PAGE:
Oatlands Palace
Oatlands Palace is a former Tudor and Stuart royal palace located between Weybridge and Walton on Thames in Surrey, England. The surrounding modern district of Oatlands takes its name from the palace. Little remains of the original building, so excavations of the palace took place in 1964 to rediscover its extent.

The palace
Much of the foundation stone for the palace came from Chertsey Abbey which fell into ruins after the Dissolution of the Monasteries. Henry VIII acquired the house in 1538, and rebuilt it for Anne of Cleves. The palace was built around three main adjoining quadrangular courtyards covering fourteen hectares and utilising an existing 15th-century moated manor house. He married Catherine Howard in the palace on 28 July 1540. It subsequently became the residence, at various times, of Mary I, Elizabeth I, James I and Charles I. It was to Oatlands that Mary Tudor retreated after acknowledging her "pregnancy" was phantom. Her previous residence Hampton Court Palace had housed the entire court and nursery staff that was assembled for the birth of the child. The announcement of a movement to Oatlands (considerably smaller than Hampton) ended any hope of a happy outcome of the Queen's pregnancy. James I's wife Anne of Denmark employed Inigo Jones to design an ornamental gateway from the Privy Garden to the Park. In 1646, it was a temporary home of Princess Henrietta of England, daughter of Charles II of England (and thus grand-daughter of Anne of Denmark) and sister-in-law of Louis XIV. Charles used it for his queen's residence, employed John Tradescant the elder for its gardens, and was later imprisoned here by the army in 1647. After the King's execution the palace was sold and demolished, leaving a single house - remote from the site of the palace itself - that may have originally functioned as a hunting lodge.

The house
This was later occupied and extended by Sir Edward Herbert, the Lord Chief Justice, but was forfeited to the Crown when he followed James II into exile. It was then awarded to Arthur Herbert, 1st Earl of Torrington, who was the Admiral in command of the English and Dutch Fleets at the Battle of Beachy Head. The house was again enlarged by the Duke of Newcastle, Henry Clinton, who laid out formal gardens. In 1790, Oatlands was leased from the Crown by the Prince Frederick, Duke of York and Albany the second son of George III, and the subject of the nursery rhyme The Grand Old Duke of York. His architect was Henry Holland. In his second London notebook, composer Joseph Haydn recorded a two-day visit in November 1791. He says: The little castle, 18 miles from London, lies on a slope and commands the most glorious view. Among its many beauties is a most remarkable grotto which cost £25 000 sterling, and which was 11 years in the building. It is very large and contains many diversions, inter alia actual water that flows in from various sides, a beautiful English garden, various entrances and exits, besides a most charming bath. He was the guest of the Prince of Wales and the Duke of York, playing music for four hours each evening.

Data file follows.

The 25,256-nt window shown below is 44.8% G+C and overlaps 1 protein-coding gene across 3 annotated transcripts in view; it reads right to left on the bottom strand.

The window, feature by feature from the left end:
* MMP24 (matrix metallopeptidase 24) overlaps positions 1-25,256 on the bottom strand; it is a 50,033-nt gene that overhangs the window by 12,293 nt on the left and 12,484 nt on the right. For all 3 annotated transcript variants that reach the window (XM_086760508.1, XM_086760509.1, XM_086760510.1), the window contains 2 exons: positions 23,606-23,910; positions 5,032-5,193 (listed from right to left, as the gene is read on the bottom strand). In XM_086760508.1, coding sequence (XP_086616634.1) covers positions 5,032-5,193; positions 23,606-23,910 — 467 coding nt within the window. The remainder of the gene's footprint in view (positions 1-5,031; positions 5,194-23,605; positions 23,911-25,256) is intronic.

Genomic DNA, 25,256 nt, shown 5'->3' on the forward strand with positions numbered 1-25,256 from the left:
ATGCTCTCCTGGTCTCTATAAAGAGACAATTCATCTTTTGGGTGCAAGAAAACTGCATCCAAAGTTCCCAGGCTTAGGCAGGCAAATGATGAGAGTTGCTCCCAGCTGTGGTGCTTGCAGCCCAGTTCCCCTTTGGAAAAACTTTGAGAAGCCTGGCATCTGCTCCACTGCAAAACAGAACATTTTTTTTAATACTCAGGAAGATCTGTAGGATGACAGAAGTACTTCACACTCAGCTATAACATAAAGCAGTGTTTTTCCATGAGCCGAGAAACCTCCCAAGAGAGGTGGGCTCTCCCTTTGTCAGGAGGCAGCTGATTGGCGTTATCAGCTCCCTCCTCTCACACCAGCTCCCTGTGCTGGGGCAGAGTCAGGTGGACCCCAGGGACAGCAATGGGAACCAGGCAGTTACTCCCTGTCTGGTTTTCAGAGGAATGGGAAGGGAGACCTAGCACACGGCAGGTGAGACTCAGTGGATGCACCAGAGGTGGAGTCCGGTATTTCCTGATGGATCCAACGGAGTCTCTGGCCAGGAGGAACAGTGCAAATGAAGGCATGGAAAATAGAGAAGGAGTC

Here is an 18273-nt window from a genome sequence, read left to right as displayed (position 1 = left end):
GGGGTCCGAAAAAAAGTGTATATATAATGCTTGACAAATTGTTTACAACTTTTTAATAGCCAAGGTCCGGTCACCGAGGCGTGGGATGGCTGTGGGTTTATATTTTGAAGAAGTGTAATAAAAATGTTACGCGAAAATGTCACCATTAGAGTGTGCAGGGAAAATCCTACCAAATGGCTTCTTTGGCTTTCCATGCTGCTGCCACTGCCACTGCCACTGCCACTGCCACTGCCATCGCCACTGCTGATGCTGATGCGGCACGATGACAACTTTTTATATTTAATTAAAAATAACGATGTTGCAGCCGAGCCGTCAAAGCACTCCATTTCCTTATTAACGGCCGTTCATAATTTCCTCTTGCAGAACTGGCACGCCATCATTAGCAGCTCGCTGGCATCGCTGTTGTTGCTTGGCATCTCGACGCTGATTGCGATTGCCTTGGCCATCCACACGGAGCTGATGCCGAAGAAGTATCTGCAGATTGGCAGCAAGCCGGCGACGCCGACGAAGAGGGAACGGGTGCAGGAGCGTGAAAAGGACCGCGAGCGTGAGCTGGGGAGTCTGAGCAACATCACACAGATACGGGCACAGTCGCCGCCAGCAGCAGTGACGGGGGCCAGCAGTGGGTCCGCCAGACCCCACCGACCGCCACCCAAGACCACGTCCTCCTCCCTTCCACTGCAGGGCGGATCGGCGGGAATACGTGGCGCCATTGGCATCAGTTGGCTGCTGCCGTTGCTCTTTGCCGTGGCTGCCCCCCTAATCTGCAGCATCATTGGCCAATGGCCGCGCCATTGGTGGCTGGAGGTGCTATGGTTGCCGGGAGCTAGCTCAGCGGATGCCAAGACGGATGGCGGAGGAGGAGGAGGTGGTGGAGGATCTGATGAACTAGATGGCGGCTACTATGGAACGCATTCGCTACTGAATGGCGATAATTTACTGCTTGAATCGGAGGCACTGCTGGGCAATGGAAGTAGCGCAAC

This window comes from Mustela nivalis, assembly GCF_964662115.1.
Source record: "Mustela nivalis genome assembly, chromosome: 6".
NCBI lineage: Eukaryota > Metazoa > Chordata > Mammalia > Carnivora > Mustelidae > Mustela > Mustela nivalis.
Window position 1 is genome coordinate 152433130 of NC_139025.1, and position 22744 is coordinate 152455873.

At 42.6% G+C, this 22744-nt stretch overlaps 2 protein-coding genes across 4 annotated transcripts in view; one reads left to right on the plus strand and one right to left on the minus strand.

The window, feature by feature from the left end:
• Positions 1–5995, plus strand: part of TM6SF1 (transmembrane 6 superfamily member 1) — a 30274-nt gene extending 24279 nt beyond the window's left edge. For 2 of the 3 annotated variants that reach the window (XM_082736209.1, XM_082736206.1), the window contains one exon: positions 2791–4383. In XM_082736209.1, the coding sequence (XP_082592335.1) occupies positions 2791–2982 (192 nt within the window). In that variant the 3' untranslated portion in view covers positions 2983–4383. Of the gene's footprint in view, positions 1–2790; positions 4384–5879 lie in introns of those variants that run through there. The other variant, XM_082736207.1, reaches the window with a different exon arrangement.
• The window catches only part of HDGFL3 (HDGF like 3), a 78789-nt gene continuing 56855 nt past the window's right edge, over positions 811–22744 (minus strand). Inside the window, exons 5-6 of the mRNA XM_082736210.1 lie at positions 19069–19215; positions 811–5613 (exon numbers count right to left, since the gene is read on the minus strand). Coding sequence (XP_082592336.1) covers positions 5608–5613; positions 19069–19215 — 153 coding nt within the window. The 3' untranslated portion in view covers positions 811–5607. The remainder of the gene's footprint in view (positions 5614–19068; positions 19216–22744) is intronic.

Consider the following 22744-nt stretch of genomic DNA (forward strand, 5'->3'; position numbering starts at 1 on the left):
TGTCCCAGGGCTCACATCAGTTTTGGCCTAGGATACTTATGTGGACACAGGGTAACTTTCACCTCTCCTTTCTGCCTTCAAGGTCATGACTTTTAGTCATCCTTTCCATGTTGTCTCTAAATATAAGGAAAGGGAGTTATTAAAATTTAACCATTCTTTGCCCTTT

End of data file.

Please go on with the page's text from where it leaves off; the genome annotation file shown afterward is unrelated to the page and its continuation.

The mansion and hotel
In 1794 the mansion was burnt down and was then rebuilt in the Gothic style of the period. After the death of the Duchess of York in 1820, the whole property was sold. It was bought by Edward Hughes Ball Hughes in 1824 (although it was not until after The Duke's death in 1827 that the sale was finally concluded) and again remodelled in 1830. Hughes had actually tried to dispose of the estate by public auction in 1829 but this part did not sell. He let the Mansion and the adjoining parkland to Lord Francis Egerton for a seven-year period in 1832 and renewed for a similar period in 1839. The arrival of the London and South Western Railway in 1838 made the area ripe for 'a daily commute to town' and in 1846 the estate was broken up into lots for building development and sold at three public auctions in May, August and September of that year. Following a period of private ownership by James Watts Peppercorne, the house became a hotel in 1856 known as the South Western (later Oatlands Park) Hotel. From 1916 to 1918, during World War I, the hotel was used as a hospital for New Zealand troops injured in France. Subsequently one of the main streets in Walton-on-Thames was renamed to New Zealand Avenue in honour of these men. The Oatlands Park Hotel now occupies the site where the Oatlands Mansion (Oatlands House) once stood, and there are still some elements of the earlier chapters of the house's existence visible within the core of the building. Contrary to claims sometimes made it is not on the site of the Oatlands Palace, which was situated further 'down the hill' in Weybridge. The hotel is rated 4 stars by the AA and 4 diamonds by the RAC.